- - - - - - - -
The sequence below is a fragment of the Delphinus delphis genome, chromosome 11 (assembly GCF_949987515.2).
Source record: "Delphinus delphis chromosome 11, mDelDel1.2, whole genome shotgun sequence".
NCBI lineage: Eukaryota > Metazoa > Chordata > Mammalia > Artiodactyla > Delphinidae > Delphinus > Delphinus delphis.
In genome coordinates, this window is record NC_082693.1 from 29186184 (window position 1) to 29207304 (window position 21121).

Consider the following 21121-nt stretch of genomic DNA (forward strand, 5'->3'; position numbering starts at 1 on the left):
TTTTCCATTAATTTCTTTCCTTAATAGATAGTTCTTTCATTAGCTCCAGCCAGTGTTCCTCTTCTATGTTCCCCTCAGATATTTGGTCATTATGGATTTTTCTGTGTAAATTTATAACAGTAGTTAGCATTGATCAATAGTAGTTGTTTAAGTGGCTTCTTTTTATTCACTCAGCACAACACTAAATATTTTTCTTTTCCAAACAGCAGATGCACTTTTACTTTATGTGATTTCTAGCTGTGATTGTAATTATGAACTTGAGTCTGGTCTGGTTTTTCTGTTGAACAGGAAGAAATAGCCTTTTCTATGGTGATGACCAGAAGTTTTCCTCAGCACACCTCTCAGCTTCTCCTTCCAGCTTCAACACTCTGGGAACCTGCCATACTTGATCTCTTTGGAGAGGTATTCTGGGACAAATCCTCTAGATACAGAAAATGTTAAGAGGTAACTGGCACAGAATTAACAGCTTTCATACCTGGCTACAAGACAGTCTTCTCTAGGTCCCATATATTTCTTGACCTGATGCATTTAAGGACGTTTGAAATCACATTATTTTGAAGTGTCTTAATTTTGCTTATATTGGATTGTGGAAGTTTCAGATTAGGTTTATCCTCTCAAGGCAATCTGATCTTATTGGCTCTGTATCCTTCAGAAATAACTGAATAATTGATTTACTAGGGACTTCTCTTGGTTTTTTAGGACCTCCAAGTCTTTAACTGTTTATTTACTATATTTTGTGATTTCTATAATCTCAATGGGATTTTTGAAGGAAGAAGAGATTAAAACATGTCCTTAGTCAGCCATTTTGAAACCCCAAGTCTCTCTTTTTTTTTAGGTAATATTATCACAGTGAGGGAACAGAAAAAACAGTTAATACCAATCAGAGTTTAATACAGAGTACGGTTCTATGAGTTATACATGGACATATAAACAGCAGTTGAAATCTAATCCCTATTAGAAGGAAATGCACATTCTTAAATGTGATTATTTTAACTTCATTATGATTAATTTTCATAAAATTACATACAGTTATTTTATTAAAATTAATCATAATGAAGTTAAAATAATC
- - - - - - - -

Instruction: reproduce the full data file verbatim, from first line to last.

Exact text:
The sequence below is a fragment of the Delphinus delphis genome, chromosome 11 (assembly GCF_949987515.2).
Source record: "Delphinus delphis chromosome 11, mDelDel1.2, whole genome shotgun sequence".
NCBI lineage: Eukaryota > Metazoa > Chordata > Mammalia > Artiodactyla > Delphinidae > Delphinus > Delphinus delphis.
In genome coordinates, this window is record NC_082693.1 from 29186184 (window position 1) to 29207304 (window position 21121).

Consider the following 21121-nt stretch of genomic DNA (forward strand, 5'->3'; position numbering starts at 1 on the left):
TTTTCCATTAATTTCTTTCCTTAATAGATAGTTCTTTCATTAGCTCCAGCCAGTGTTCCTCTTCTATGTTCCCCTCAGATATTTGGTCATTATGGATTTTTCTGTGTAAATTTATAACAGTAGTTAGCATTGATCAATAGTAGTTGTTTAAGTGGCTTCTTTTTATTCACTCAGCACAACACTAAATATTTTTCTTTTCCAAACAGCAGATGCACTTTTACTTTATGTGATTTCTAGCTGTGATTGTAATTATGAACTTGAGTCTGGTCTGGTTTTTCTGTTGAACAGGAAGAAATAGCCTTTTCTATGGTGATGACCAGAAGTTTTCCTCAGCACACCTCTCAGCTTCTCCTTCCAGCTTCAACACTCTGGGAACCTGCCATACTTGATCTCTTTGGAGAGGTATTCTGGGACAAATCCTCTAGATACAGAAAATGTTAAGAGGTAACTGGCACAGAATTAACAGCTTTCATACCTGGCTACAAGACAGTCTTCTCTAGGTCCCATATATTTCTTGACCTGATGCATTTAAGGACGTTTGAAATCACATTATTTTGAAGTGTCTTAATTTTGCTTATATTGGATTGTGGAAGTTTCAGATTAGGTTTATCCTCTCAAGGCAATCTGATCTTATTGGCTCTGTATCCTTCAGAAATAACTGAATAATTGATTTACTAGGGACTTCTCTTGGTTTTTTAGGACCTCCAAGTCTTTAACTGTTTATTTACTATATTTTGTGATTTCTATAATCTCAATGGGATTTTTGAAGGAAGAAGAGATTAAAACATGTCCTTAGTCAGCCATTTTGAAACCCCAAGTCTCTCTTTTTTTTTAGGTAATATTATCACAGTGAGGGAACAGAAAAAACAGTTAATACCAATCAGAGTTTAATACAGAGTACGGTTCTATGAGTTATACATGGACATATAAACAGCAGTTGAAATCTAATCCCTATTAGAAGGAAATGCACATTCTTAAATGTGATTATTTTAACTTCATTATGATTAATTTTCATAAAATTACATACAGTTATTTTATTAAAATTAATCATAATGAAGTTAAAATAATC